Sometimes when you’ve been working on perfecting a certain sound, like /h/ for so long, the process can become diluted in your mind. And before I sat down to write this post, I had to really ask myself, When did it all begin?
As I dove into my memory bank, I remembered the first /h/ word we worked on … Hot! I’ve always had an overwhelming fear while cooking dinner with small children in close proximity that I would turn my back for a second or run out of the room to grab something, and they would climb into the oven.
Now that I am older and wiser and have more common sense, it seems pretty unlikely. Or maybe since so far they’ve survived without any major burns, my fear is now obsolete. Yes, I know there are baby-proof contraptions to prevent this from happening, but isn’t cooking dinner with kids skirting in and out of the kitchen difficult enough without making the stove nearly impossible to open?
So, I took another approach … one that I learned from my mother. I taught my kids to steer clear of the oven by pointing to it, eyes wide with expression, and saying the word “hot” in an over-emphasized, scary, and you-better-not-EVER-open-it voice. The /h/ obviously is the driving sound in this word, which makes a child stop and pay attention. When my mom and I modeled this word for my other son, who is now eight, he opened his mouth and it easily came out. Jake, however, just stared silently at me, his expression saying, “I get it, mama. Chill out! Why in the world would I want to get in that hot oven?”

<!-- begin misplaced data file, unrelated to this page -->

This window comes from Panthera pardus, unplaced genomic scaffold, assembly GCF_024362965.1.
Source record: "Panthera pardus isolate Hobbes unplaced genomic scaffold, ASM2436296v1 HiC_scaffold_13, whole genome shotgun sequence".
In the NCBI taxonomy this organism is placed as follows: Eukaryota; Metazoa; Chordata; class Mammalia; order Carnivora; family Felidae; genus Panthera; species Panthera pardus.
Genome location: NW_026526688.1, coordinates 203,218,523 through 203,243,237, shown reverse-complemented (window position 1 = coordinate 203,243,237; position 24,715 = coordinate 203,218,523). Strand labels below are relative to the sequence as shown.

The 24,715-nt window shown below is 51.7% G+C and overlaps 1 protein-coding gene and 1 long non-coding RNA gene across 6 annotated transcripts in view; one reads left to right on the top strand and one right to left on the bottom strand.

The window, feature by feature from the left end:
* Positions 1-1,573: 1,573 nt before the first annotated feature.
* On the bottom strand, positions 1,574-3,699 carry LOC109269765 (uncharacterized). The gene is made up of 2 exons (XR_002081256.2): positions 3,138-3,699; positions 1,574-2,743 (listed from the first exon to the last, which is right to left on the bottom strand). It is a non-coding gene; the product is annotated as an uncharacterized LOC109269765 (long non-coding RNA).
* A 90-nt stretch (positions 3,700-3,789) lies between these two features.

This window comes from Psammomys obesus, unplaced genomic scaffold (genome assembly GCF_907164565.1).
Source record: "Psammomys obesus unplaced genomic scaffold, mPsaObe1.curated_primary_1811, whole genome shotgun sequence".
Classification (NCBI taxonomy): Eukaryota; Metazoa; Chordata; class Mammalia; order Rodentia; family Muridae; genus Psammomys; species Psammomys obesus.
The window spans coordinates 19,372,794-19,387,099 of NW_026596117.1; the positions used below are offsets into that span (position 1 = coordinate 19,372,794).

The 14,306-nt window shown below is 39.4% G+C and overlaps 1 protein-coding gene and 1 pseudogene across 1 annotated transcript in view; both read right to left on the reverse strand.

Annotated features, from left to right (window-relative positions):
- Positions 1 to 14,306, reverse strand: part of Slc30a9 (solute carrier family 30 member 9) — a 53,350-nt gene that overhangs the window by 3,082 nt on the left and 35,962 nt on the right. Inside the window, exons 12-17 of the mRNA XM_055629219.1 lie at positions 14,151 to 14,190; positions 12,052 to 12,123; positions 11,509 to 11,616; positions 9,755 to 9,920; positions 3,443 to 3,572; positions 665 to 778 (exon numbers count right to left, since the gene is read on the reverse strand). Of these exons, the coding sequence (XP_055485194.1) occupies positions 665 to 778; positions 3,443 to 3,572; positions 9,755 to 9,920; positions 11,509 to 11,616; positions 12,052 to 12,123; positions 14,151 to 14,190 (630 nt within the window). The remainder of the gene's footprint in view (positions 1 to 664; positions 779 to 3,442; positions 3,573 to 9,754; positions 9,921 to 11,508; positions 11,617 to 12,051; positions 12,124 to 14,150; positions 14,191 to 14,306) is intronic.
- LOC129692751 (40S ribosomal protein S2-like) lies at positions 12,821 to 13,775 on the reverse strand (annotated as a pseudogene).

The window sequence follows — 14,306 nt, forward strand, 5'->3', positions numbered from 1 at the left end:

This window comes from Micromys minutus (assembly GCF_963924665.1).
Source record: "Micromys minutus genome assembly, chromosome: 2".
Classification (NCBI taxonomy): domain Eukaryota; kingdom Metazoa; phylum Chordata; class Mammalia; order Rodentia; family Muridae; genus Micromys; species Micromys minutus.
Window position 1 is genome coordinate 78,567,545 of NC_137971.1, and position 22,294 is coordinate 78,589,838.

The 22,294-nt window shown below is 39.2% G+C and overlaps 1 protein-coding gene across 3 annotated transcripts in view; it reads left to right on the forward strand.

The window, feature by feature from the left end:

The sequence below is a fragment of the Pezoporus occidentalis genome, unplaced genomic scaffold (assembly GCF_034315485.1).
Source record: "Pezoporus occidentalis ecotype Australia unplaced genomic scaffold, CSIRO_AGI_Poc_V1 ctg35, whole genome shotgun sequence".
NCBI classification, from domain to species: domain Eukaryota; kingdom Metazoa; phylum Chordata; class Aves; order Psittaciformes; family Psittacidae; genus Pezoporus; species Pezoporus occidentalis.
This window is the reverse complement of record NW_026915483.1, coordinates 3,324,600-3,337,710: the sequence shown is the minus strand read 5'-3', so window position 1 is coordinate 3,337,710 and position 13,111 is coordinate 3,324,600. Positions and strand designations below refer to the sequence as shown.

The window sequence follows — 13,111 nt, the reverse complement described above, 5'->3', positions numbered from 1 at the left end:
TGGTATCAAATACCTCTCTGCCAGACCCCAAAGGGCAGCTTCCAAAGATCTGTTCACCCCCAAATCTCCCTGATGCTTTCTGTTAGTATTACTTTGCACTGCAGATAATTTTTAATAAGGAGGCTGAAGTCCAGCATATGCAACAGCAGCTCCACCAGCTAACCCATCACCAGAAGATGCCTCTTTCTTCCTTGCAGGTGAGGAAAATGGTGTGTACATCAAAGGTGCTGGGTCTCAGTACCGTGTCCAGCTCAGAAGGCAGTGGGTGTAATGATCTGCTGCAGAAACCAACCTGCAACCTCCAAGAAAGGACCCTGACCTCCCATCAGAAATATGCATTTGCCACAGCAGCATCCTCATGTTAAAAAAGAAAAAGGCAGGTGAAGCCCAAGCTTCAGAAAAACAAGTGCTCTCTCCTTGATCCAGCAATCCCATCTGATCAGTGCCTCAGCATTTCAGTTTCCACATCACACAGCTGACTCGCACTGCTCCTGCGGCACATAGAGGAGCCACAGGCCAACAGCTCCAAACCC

After doing a bit of research, I ran across a great website by Karen George of Chicago Speech Therapy. Here’s what she has to say about the /h/ sound …
Since the sound is so simple to produce, babies develop the ability to articulate this sound very early. Children should have a firm grasp on the /h/ sound by age 2 or 3 years. If you notice that your little one has difficulty with the sound or is unable to pronounce it at all past the age of 3 years, it is strongly recommended that you seek the intervention of a professional speech therapist to help correct the delay and to prevent such a foundational sound from becoming a future barrier to speech development.
Jake has been practicing /h/ words on a consistent basis for the past eight months. For the most part, he gets it, but it’s not a sound that flows spontaneously from his mouth in a natural kind of way. Although he doesn’t always get it right on the first try, he can mimic it. Some examples of the Kaufman words that Jake is learning right now are: hi, hay, he, ho, who, house, and heat. Quite often, our SLP breaks even these one syllable words down into two distinct sounds with the /h/ heavily emphasized by itself.
What has helped this sound get stronger?
- Our SLP tells Jake to, “Take a deep breath in and then blow it out” (while saying a /h/ word).
- The Barney Song, “Laugh With Me!” (Ha, ha, ha! Hee, hee, hee! Come on get silly and laugh with me!)
- Our SLP, who is trained in PROMPT, presses on Jake’s chest and back simultaneously to “push” the sound out.